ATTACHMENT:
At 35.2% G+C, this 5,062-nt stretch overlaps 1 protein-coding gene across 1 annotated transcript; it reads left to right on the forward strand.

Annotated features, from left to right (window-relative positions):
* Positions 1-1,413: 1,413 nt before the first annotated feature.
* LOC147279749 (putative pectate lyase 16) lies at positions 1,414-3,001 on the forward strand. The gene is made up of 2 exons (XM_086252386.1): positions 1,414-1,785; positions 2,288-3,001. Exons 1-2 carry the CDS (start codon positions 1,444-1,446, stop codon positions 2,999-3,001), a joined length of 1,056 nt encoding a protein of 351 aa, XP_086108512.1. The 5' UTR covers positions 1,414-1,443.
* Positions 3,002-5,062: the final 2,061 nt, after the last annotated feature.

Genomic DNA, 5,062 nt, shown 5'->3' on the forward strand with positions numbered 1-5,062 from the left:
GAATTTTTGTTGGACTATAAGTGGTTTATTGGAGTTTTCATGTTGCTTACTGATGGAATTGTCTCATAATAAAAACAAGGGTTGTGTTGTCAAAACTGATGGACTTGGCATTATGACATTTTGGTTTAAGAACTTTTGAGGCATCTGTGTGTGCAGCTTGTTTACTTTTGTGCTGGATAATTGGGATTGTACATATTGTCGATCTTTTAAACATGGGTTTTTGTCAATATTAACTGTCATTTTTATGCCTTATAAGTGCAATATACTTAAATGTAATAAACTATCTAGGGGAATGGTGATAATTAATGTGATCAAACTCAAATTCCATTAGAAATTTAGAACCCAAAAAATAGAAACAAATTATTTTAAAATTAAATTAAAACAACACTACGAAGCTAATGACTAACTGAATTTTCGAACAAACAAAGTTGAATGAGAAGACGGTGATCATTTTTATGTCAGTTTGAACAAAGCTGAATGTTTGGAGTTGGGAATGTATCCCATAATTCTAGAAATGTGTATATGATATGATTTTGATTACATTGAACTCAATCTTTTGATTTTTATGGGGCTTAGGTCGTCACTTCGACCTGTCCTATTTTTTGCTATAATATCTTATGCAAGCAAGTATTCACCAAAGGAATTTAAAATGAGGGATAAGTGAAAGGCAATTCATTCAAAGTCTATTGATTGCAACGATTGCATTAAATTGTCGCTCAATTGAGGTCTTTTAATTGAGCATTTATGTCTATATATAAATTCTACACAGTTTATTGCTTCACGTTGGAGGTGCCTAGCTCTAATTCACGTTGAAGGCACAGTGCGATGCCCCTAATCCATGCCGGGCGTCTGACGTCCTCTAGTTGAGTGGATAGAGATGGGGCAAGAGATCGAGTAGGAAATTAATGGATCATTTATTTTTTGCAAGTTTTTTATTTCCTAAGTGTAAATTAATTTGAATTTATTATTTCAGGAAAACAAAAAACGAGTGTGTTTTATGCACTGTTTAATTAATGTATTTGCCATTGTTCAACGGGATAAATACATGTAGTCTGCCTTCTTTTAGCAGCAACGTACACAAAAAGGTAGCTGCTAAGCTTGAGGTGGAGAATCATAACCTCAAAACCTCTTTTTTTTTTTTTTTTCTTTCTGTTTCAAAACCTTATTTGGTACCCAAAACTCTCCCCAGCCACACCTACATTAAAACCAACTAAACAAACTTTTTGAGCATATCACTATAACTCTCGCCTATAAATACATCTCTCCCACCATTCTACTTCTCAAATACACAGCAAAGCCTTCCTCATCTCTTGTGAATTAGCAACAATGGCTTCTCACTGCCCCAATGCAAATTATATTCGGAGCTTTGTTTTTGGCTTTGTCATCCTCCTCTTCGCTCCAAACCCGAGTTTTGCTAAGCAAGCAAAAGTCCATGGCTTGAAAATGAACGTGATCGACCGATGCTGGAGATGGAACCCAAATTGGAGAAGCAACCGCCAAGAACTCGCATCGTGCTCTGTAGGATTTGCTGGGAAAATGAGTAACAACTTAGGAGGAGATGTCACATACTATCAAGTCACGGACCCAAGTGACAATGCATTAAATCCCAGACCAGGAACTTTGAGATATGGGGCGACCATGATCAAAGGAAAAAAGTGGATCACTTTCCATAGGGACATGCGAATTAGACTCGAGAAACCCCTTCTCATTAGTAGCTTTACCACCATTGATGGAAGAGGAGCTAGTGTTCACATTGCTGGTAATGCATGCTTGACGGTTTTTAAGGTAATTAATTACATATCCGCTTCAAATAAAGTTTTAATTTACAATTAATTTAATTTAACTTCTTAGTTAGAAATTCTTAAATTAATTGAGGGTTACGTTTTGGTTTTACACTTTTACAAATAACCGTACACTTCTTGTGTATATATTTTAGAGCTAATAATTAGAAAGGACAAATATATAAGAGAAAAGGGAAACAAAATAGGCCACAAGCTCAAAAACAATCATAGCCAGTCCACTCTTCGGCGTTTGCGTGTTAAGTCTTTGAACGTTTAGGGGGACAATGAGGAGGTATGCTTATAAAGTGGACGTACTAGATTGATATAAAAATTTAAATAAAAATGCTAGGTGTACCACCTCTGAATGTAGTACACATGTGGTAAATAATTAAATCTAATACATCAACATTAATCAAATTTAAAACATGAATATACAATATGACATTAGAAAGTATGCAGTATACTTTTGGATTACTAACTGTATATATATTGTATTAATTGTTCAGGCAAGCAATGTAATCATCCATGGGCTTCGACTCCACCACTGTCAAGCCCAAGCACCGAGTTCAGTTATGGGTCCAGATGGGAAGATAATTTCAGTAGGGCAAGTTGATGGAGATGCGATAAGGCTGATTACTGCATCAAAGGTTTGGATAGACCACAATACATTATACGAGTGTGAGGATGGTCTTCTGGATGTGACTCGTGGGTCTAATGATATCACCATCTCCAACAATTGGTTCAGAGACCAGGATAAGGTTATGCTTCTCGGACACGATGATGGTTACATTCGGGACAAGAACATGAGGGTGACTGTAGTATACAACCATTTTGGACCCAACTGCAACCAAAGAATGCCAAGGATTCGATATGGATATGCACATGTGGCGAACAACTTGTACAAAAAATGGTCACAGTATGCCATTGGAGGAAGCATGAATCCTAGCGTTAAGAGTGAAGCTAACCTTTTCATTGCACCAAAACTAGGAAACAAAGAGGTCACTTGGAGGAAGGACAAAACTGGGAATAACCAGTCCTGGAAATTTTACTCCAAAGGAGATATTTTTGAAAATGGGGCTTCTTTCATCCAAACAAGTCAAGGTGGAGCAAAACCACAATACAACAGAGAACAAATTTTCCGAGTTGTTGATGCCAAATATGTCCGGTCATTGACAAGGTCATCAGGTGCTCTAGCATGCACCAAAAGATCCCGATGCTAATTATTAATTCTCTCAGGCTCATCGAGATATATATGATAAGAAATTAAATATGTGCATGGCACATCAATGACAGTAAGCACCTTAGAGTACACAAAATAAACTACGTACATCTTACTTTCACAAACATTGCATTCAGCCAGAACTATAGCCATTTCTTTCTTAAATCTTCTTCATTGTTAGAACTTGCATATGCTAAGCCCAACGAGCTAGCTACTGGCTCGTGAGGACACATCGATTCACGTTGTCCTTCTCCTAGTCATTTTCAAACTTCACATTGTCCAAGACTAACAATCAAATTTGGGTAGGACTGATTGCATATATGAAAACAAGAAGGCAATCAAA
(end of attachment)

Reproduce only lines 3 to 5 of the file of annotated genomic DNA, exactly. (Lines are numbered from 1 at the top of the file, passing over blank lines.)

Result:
* Positions 1-1,413: 1,413 nt before the first annotated feature.
* LOC147279749 (putative pectate lyase 16) lies at positions 1,414-3,001 on the forward strand. The gene is made up of 2 exons (XM_086252386.1): positions 1,414-1,785; positions 2,288-3,001. Exons 1-2 carry the CDS (start codon positions 1,444-1,446, stop codon positions 2,999-3,001), a joined length of 1,056 nt encoding a protein of 351 aa, XP_086108512.1. The 5' UTR covers positions 1,414-1,443.
* Positions 3,002-5,062: the final 2,061 nt, after the last annotated feature.